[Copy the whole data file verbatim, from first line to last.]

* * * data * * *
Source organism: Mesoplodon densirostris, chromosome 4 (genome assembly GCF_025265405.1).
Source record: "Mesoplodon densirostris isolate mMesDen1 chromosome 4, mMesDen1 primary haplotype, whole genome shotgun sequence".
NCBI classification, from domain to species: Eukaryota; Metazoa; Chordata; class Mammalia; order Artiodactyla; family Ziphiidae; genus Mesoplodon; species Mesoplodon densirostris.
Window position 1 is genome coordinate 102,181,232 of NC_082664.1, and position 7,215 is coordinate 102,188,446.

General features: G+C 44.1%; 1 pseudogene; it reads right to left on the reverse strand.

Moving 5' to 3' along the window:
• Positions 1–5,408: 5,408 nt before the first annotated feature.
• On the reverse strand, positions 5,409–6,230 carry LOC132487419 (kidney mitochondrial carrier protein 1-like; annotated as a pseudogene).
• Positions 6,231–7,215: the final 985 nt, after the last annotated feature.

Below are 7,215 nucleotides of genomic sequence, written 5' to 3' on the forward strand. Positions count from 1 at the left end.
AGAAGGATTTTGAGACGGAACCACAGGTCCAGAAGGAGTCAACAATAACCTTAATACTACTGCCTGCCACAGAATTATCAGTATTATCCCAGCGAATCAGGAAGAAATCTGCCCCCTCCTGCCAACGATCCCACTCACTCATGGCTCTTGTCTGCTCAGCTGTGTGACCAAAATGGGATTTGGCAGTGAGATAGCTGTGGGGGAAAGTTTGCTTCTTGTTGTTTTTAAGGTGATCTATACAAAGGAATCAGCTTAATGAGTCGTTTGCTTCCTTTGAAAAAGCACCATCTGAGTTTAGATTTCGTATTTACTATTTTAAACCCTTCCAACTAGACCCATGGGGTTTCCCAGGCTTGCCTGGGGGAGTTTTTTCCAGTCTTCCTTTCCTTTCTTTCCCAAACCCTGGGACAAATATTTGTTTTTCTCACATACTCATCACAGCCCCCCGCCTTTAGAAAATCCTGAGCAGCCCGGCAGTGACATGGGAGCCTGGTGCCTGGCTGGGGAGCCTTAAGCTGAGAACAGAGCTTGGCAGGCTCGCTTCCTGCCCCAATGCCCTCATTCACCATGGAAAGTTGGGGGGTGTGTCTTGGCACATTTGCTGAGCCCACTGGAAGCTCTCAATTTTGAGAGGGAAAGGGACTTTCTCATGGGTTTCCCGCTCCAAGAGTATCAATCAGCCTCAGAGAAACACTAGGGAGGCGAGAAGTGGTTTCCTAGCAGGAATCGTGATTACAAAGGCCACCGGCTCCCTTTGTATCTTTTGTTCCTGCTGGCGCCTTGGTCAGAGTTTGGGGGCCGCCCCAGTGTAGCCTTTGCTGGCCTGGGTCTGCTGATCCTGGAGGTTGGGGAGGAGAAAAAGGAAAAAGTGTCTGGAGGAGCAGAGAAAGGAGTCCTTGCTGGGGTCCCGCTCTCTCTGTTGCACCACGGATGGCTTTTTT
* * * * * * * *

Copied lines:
Source organism: Mesoplodon densirostris, chromosome 4 (genome assembly GCF_025265405.1).
Source record: "Mesoplodon densirostris isolate mMesDen1 chromosome 4, mMesDen1 primary haplotype, whole genome shotgun sequence".
NCBI classification, from domain to species: Eukaryota; Metazoa; Chordata; class Mammalia; order Artiodactyla; family Ziphiidae; genus Mesoplodon; species Mesoplodon densirostris.
Window position 1 is genome coordinate 102,181,232 of NC_082664.1, and position 7,215 is coordinate 102,188,446.

General features: G+C 44.1%; 1 pseudogene; it reads right to left on the reverse strand.

Moving 5' to 3' along the window:
• Positions 1–5,408: 5,408 nt before the first annotated feature.
• On the reverse strand, positions 5,409–6,230 carry LOC132487419 (kidney mitochondrial carrier protein 1-like; annotated as a pseudogene).
• Positions 6,231–7,215: the final 985 nt, after the last annotated feature.

Below are 7,215 nucleotides of genomic sequence, written 5' to 3' on the forward strand. Positions count from 1 at the left end.
AGAAGGATTTTGAGACGGAACCACAGGTCCAGAAGGAGTCAACAATAACCTTAATACTACTGCCTGCCACAGAATTATCAGTATTATCCCAGCGAATCAGGAAGAAATCTGCCCCCTCCTGCCAACGATCCCACTCACTCATGGCTCTTGTCTGCTCAGCTGTGTGACCAAAATGGGATTTGGCAGTGAGATAGCTGTGGGGGAAAGTTTGCTTCTTGTTGTTTTTAAGGTGATCTATACAAAGGAATCAGCTTAATGAGTCGTTTGCTTCCTTTGAAAAAGCACCATCTGAGTTTAGATTTCGTATTTACTATTTTAAACCCTTCCAACTAGACCCATGGGGTTTCCCAGGCTTGCCTGGGGGAGTTTTTTCCAGTCTTCCTTTCCTTTCTTTCCCAAACCCTGGGACAAATATTTGTTTTTCTCACATACTCATCACAGCCCCCCGCCTTTAGAAAATCCTGAGCAGCCCGGCAGTGACATGGGAGCCTGGTGCCTGGCTGGGGAGCCTTAAGCTGAGAACAGAGCTTGGCAGGCTCGCTTCCTGCCCCAATGCCCTCATTCACCATGGAAAGTTGGGGGGTGTGTCTTGGCACATTTGCTGAGCCCACTGGAAGCTCTCAATTTTGAGAGGGAAAGGGACTTTCTCATGGGTTTCCCGCTCCAAGAGTATCAATCAGCCTCAGAGAAACACTAGGGAGGCGAGAAGTGGTTTCCTAGCAGGAATCGTGATTACAAAGGCCACCGGCTCCCTTTGTATCTTTTGTTCCTGCTGGCGCCTTGGTCAGAGTTTGGGGGCCGCCCCAGTGTAGCCTTTGCTGGCCTGGGTCTGCTGATCCTGGAGGTTGGGGAGGAGAAAAAGGAAAAAGTGTCTGGAGGAGCAGAGAAAGGAGTCCTTGCTGGGGTCCCGCTCTCTCTGTTGCACCACGGATGGCTTTTTT